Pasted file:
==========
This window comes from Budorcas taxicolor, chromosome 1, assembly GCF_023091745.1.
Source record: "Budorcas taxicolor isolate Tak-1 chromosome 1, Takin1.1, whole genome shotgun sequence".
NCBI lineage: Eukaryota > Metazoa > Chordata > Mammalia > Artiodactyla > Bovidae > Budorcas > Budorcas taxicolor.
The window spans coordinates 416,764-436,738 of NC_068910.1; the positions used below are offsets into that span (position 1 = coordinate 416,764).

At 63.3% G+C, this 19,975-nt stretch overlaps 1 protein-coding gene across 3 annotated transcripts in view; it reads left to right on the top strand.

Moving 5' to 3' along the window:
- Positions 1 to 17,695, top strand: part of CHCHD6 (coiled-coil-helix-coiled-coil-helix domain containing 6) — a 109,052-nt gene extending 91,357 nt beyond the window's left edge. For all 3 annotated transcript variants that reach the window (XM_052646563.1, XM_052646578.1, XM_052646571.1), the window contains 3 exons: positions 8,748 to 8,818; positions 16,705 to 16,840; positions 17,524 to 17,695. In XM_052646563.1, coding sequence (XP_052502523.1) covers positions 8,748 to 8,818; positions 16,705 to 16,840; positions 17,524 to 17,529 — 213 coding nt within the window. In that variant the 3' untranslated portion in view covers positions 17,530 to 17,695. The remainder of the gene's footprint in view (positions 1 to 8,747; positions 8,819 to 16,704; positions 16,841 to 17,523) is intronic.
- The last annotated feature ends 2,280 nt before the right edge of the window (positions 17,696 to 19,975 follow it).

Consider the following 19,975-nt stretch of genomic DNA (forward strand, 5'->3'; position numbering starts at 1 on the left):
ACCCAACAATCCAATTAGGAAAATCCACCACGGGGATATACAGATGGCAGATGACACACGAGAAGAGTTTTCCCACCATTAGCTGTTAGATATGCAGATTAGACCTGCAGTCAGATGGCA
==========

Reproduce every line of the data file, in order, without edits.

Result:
This window comes from Budorcas taxicolor, chromosome 1, assembly GCF_023091745.1.
Source record: "Budorcas taxicolor isolate Tak-1 chromosome 1, Takin1.1, whole genome shotgun sequence".
NCBI lineage: Eukaryota > Metazoa > Chordata > Mammalia > Artiodactyla > Bovidae > Budorcas > Budorcas taxicolor.
The window spans coordinates 416,764-436,738 of NC_068910.1; the positions used below are offsets into that span (position 1 = coordinate 416,764).

At 63.3% G+C, this 19,975-nt stretch overlaps 1 protein-coding gene across 3 annotated transcripts in view; it reads left to right on the top strand.

Moving 5' to 3' along the window:
- Positions 1 to 17,695, top strand: part of CHCHD6 (coiled-coil-helix-coiled-coil-helix domain containing 6) — a 109,052-nt gene extending 91,357 nt beyond the window's left edge. For all 3 annotated transcript variants that reach the window (XM_052646563.1, XM_052646578.1, XM_052646571.1), the window contains 3 exons: positions 8,748 to 8,818; positions 16,705 to 16,840; positions 17,524 to 17,695. In XM_052646563.1, coding sequence (XP_052502523.1) covers positions 8,748 to 8,818; positions 16,705 to 16,840; positions 17,524 to 17,529 — 213 coding nt within the window. In that variant the 3' untranslated portion in view covers positions 17,530 to 17,695. The remainder of the gene's footprint in view (positions 1 to 8,747; positions 8,819 to 16,704; positions 16,841 to 17,523) is intronic.
- The last annotated feature ends 2,280 nt before the right edge of the window (positions 17,696 to 19,975 follow it).

Consider the following 19,975-nt stretch of genomic DNA (forward strand, 5'->3'; position numbering starts at 1 on the left):
ACCCAACAATCCAATTAGGAAAATCCACCACGGGGATATACAGATGGCAGATGACACACGAGAAGAGTTTTCCCACCATTAGCTGTTAGATATGCAGATTAGACCTGCAGTCAGATGGCA